Baseline odor identification ability predicts degradation of psychomotor vigilance during 77 hours of sleep deprivation

William D.S. Killgore, Sharon A. McBride, Desiree B. Killgore, Thomas J. Balkin, Gary H. Kamimori

Research output: Contribution to journalArticlepeer-review

16 Scopus citations

Abstract

Scores on the University of Pennsylvania Smell Identification Test, a measure of the functional integrity of the orbitofrontal cortex, were used to predict the vulnerability to cognitive declines during 77 hr of sleep deprivation. Twenty-one healthy volunteers completed the Smell Identification Test at rested baseline followed by repeated psychomotor vigilance testing throughout each night. Participants with better smell identification abilities sustained faster speeds and fewer lapses on the second and third nights of sleep deprivation than participants with lower scores. Individual differences in trait-like functioning of the orbitofrontal cortex are predictive of the ability to sustain alertness and vigilance during continuous wakefulness.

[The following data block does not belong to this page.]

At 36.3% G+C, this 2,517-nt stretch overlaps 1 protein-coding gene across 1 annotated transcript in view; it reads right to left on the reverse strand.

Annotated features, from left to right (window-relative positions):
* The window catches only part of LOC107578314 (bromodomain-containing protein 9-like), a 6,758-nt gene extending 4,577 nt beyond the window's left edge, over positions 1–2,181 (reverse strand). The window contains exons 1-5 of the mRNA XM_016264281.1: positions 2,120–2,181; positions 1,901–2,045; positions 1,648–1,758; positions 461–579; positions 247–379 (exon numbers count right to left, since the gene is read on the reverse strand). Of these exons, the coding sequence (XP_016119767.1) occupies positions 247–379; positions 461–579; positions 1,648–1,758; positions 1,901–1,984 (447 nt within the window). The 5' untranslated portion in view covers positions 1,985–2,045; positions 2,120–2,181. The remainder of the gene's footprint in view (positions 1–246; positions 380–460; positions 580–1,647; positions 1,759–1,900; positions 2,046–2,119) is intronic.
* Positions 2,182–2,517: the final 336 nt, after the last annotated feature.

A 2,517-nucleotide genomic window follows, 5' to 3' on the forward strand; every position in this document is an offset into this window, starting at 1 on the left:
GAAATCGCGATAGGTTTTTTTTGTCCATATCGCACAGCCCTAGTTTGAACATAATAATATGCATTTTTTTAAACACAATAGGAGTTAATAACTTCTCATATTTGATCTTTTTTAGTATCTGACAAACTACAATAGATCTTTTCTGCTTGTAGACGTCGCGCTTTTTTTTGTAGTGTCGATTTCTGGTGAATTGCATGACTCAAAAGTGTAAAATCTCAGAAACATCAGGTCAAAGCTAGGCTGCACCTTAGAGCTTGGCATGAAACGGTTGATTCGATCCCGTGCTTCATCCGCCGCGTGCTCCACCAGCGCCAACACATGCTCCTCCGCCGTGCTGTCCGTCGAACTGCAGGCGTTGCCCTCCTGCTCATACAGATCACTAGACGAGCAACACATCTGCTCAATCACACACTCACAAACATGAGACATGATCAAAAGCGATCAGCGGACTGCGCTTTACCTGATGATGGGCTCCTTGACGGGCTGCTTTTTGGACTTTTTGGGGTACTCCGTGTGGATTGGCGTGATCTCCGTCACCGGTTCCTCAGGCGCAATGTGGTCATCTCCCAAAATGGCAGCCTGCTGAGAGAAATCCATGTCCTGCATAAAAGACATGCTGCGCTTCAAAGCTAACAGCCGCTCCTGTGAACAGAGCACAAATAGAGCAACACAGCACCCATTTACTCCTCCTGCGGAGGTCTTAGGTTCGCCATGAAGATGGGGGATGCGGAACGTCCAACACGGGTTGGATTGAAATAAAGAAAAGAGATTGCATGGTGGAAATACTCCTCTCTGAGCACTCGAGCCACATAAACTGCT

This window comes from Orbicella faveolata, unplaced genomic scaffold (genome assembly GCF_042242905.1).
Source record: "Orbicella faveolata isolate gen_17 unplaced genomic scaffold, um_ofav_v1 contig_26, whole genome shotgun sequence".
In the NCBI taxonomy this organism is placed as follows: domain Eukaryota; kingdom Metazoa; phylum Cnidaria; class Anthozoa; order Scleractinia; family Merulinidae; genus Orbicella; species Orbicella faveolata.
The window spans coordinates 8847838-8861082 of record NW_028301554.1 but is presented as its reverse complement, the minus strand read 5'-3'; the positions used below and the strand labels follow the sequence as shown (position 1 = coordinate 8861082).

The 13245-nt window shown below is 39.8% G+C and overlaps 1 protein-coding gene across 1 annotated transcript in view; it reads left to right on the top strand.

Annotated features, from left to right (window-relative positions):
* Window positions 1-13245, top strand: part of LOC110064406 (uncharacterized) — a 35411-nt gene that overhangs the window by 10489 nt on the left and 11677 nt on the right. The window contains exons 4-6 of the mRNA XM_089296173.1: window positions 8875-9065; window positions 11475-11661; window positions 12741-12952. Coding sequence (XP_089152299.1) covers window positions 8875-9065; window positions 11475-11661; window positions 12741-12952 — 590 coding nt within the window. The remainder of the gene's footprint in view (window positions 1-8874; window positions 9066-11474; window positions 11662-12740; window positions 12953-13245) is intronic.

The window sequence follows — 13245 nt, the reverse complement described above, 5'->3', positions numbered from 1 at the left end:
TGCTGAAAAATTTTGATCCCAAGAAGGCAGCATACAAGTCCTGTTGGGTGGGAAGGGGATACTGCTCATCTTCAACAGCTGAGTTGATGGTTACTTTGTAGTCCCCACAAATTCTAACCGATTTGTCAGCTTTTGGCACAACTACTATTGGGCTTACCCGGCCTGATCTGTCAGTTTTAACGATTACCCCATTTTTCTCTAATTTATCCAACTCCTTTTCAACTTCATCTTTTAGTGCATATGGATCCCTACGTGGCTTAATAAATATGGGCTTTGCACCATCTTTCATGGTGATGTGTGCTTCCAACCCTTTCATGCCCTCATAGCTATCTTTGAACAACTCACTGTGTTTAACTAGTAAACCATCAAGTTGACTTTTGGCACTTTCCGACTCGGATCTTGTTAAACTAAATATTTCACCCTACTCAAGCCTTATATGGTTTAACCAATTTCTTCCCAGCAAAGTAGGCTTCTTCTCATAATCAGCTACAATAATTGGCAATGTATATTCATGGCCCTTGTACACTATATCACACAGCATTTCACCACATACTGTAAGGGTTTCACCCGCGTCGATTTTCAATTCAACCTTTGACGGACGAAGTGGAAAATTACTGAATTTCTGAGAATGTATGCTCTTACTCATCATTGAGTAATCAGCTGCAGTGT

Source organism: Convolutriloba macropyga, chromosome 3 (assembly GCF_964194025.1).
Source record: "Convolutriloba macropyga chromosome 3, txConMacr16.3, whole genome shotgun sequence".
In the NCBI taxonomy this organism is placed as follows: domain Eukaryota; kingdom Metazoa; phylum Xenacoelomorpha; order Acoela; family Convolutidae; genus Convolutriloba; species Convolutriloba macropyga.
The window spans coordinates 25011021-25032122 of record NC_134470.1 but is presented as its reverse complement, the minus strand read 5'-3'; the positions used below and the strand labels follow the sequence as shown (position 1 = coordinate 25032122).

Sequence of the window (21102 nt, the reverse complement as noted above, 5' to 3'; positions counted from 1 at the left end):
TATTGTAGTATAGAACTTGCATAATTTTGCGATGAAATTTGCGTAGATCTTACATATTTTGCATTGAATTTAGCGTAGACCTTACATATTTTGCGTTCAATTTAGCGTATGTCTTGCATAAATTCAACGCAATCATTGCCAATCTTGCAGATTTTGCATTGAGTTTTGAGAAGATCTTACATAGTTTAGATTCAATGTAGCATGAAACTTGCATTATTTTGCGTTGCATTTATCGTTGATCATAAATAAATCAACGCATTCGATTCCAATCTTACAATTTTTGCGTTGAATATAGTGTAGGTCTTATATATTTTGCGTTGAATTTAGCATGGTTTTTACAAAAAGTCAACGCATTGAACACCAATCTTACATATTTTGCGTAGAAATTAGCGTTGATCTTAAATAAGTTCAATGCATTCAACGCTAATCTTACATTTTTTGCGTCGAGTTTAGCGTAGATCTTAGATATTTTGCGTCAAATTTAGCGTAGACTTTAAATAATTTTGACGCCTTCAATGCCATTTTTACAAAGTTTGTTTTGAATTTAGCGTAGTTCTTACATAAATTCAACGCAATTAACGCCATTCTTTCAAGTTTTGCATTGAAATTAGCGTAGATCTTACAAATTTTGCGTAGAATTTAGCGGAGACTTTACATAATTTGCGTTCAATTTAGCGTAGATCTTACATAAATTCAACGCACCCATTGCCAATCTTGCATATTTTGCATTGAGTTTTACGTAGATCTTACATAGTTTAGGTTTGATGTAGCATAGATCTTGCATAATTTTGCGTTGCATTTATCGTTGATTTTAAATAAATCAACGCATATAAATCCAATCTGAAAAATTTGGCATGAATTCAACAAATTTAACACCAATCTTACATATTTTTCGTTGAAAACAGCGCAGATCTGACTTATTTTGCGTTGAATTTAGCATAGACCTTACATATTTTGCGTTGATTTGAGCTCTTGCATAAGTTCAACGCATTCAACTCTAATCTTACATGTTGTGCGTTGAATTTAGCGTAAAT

Original languageEnglish (US)
Pages (from-to)1207-1225
Number of pages19
JournalInternational Journal of Neuroscience
Volume118
Issue number9
DOIs
StatePublished - Sep 1 2008
Externally publishedYes

Keywords

  • Attention
  • Odor identification
  • Olfaction
  • Psychomotor vigilance
  • Sleep deprivation
  • Smell Identification Test

ASJC Scopus subject areas

  • Neuroscience(all)

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